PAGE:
Maybe, in the age of Trump, if we can’t even come together to save our Republic, maybe it’s past saving. Maybe I should have let this go, and just embraced the fact I’m going to have to tell my kids, sorry, guys; you’re going to be the first generation in American history to have a lower standard of living than I did. And I should instead be spending the rest of the time we have left as a coherent Republic with them, instead of missing all this time with them making phone calls (and being hung up on), talking to voters (and being insulted), knocking on doors (and having them slammed in your face).

Nurses are good at internalizing this sort-of thing, though; too good, truth be told. That’s one of the reasons so many of us burn out. But I finished that day’s canvassing, calls, and other work, and then just sat… pondering everything, in a sort-of funk.

Then my phone buzzed; I’d gotten a text from one of our campaign’s volunteers.

“My daughter told me her my little pony would vote for you. Unprovoked. True story. One persuadable voter down.”

After I stopped laughing, I noticed I had a great big grin on my face that wouldn’t go away. I texted her back:

“I won’t let you down, Twilight Sparkle, don’t you worry!”

That time will come for all of you, too. It will be one scandal too many; you’ll talk to a Trump supporter who sneers “So what if he admitted he had help from the GRU? I mean, someone had to save us from Clinton’s emails.” You’ll see a Fox News clip about how any questioning of the President is near-treason, and certainly unpatriotic, with no irony whatsoever about 2009-2017. You’ll talk to a voter who tells you “Yeah, well, both sides are bad, so why even vote?”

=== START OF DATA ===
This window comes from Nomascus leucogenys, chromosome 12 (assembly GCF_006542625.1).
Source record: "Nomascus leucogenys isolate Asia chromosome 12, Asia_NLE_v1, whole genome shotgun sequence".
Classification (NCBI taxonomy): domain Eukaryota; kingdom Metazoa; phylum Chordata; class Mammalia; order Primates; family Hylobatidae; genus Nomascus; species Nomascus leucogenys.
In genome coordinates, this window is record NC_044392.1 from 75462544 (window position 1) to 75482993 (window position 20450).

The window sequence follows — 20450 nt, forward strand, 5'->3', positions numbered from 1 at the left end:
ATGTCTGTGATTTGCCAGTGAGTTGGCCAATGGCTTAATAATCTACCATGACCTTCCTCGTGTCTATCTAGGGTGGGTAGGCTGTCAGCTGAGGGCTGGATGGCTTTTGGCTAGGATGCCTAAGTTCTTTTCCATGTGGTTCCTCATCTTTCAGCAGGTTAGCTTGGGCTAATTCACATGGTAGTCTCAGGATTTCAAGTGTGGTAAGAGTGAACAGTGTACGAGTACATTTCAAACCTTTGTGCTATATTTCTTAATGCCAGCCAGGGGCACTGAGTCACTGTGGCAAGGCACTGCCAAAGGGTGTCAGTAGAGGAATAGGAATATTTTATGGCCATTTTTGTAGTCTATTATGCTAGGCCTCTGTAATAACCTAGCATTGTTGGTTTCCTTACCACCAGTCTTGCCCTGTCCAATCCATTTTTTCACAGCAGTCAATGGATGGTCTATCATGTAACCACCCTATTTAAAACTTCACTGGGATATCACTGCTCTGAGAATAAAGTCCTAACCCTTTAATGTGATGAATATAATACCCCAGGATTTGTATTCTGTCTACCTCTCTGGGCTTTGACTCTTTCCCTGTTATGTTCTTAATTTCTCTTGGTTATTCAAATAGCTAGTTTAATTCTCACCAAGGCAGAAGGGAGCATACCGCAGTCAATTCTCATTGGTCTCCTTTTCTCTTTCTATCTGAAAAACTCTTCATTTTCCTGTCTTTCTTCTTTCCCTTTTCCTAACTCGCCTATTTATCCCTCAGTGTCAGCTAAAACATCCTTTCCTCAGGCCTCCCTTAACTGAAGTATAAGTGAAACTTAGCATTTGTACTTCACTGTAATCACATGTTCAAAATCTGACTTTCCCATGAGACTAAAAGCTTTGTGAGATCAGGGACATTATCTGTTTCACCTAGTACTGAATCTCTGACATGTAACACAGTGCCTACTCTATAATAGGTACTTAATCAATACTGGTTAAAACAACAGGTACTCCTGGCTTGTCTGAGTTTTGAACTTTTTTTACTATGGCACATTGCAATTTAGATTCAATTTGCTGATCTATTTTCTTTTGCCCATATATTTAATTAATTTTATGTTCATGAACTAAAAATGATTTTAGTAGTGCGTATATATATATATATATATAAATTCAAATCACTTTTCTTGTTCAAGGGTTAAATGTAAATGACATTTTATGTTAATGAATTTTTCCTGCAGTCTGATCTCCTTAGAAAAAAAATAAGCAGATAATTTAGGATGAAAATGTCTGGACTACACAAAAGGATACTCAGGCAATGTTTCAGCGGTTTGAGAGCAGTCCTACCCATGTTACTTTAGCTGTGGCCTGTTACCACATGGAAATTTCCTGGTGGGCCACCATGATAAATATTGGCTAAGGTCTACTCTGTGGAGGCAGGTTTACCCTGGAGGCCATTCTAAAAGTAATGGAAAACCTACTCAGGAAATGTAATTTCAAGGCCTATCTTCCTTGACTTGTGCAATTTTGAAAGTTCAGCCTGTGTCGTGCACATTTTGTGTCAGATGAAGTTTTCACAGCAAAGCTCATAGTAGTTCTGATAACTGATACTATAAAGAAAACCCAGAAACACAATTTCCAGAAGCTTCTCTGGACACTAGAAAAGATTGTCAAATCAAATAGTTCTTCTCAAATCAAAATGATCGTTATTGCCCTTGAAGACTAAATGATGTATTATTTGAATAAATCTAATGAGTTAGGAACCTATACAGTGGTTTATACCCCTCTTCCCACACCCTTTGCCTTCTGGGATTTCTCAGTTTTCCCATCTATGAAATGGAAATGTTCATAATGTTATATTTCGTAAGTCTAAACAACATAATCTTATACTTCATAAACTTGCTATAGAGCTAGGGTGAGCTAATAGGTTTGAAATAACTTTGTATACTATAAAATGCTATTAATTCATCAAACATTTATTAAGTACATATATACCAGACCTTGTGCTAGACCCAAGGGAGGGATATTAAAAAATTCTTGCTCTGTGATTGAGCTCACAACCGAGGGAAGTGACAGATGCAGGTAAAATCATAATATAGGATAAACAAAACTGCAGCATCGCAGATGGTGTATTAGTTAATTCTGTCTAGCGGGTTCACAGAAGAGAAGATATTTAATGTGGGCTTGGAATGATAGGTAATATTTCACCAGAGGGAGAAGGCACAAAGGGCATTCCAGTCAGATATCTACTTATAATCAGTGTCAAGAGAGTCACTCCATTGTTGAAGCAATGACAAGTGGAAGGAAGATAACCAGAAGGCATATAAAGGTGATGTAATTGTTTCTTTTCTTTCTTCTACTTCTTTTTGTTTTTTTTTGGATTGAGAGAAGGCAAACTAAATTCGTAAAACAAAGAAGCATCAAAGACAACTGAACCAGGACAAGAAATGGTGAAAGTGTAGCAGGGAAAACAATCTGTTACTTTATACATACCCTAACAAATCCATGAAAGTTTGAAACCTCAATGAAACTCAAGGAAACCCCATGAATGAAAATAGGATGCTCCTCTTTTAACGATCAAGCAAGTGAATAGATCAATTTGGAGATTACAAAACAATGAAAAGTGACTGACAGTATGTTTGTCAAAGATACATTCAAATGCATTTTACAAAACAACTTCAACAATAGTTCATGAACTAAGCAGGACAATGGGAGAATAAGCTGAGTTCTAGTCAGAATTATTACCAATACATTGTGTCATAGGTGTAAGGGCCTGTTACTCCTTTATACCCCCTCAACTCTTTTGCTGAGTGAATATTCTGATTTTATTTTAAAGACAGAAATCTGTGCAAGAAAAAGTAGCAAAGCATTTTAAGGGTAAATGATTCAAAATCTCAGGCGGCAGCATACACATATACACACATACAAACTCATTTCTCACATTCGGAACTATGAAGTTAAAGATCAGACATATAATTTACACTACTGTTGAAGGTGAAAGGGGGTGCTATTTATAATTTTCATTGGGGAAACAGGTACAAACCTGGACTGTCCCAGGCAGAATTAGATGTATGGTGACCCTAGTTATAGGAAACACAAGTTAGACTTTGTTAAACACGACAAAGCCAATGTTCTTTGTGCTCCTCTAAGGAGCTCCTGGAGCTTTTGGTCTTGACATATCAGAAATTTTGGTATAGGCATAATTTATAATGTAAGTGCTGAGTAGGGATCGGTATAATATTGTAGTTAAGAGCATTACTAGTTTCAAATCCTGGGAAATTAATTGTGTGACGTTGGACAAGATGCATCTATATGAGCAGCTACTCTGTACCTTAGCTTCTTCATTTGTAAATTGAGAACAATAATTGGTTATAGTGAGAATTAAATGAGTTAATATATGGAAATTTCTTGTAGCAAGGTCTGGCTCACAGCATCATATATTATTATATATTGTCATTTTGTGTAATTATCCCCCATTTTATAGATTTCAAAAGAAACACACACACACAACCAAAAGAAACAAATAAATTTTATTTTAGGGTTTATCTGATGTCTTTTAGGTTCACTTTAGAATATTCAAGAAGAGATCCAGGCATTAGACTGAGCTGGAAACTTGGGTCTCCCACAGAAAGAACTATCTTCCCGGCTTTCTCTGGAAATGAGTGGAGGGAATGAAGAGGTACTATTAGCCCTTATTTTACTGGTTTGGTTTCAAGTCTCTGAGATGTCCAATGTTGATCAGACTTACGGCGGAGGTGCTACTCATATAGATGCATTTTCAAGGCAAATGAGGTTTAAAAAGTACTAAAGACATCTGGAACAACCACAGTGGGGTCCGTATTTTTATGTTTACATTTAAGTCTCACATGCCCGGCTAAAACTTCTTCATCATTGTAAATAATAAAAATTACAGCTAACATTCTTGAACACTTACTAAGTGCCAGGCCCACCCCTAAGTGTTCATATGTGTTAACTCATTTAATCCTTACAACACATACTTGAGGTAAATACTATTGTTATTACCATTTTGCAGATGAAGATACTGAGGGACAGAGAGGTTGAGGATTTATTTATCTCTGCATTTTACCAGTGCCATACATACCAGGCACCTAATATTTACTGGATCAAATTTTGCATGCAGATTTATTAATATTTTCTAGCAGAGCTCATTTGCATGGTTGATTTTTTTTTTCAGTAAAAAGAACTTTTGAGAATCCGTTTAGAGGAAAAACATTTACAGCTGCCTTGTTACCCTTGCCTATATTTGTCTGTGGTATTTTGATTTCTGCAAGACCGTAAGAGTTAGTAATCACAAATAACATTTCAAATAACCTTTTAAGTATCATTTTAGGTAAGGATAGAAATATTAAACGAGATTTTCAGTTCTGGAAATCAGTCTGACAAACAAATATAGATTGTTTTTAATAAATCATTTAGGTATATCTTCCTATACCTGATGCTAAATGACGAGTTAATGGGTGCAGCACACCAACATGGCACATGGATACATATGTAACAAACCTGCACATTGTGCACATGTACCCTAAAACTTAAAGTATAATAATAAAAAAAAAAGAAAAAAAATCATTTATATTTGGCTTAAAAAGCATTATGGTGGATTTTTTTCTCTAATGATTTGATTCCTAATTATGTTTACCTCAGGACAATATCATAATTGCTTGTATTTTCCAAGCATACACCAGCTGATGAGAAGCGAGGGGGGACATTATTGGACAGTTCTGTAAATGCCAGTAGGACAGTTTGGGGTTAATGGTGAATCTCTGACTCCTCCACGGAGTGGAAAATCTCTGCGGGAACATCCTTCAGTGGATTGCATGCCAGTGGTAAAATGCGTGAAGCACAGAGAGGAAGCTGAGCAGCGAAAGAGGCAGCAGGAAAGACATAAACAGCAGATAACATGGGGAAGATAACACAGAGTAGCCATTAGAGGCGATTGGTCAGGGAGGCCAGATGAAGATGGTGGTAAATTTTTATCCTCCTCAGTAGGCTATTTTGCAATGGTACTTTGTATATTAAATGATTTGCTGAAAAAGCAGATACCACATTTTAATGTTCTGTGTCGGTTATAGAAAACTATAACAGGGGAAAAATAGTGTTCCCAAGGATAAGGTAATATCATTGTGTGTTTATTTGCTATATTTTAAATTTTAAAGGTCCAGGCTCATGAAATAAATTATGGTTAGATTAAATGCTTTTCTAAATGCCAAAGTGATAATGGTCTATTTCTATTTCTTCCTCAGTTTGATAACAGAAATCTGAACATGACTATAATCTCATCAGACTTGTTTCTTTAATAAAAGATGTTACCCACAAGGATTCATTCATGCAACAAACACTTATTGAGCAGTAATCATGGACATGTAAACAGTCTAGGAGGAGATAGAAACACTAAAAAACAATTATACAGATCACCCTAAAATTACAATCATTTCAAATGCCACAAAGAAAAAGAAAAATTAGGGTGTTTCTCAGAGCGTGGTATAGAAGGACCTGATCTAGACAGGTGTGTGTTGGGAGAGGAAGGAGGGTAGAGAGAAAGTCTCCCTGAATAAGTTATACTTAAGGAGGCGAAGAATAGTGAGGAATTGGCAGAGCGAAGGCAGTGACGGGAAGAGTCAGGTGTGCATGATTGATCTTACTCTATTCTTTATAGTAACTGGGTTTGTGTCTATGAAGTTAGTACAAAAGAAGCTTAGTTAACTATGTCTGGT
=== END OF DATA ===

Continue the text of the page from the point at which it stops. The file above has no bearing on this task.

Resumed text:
And you’re going to wonder- is it worth it? Is this worth all this hard work, blood, sweat, tears, and toil? Maybe I should just give up. There’s just so many people to fight for. So many people relying on me to stand up for them.

Don’t give up. Our country is still worth fighting for; it always has been, and it always will be. And we’re here for you; it’s one of the things I’ve come to love so much about this community here on the progressive blogs. We’re truly all here for each other. We are about as diverse a group as you can find, but we’re standing up to fight for our country, together. We’ve got each other’s backs- and it’s exactly that strength and diversity that we’re going to use to win.

And not just win; we’re not just going to stand up and show our fellow countrymen and women that we’re the ones who’re going to fight for them. No, we’re going to take the toxic and vitriolic brand of politics that Trumpism represents, and we’re gonna nuke it from orbit. We’re going to push it back into the dark corners from where it came from, and we’re going to stay eternally vigilant to make sure it never, ever threatens our Republic, our democratic traditions, or our children’s future, ever again.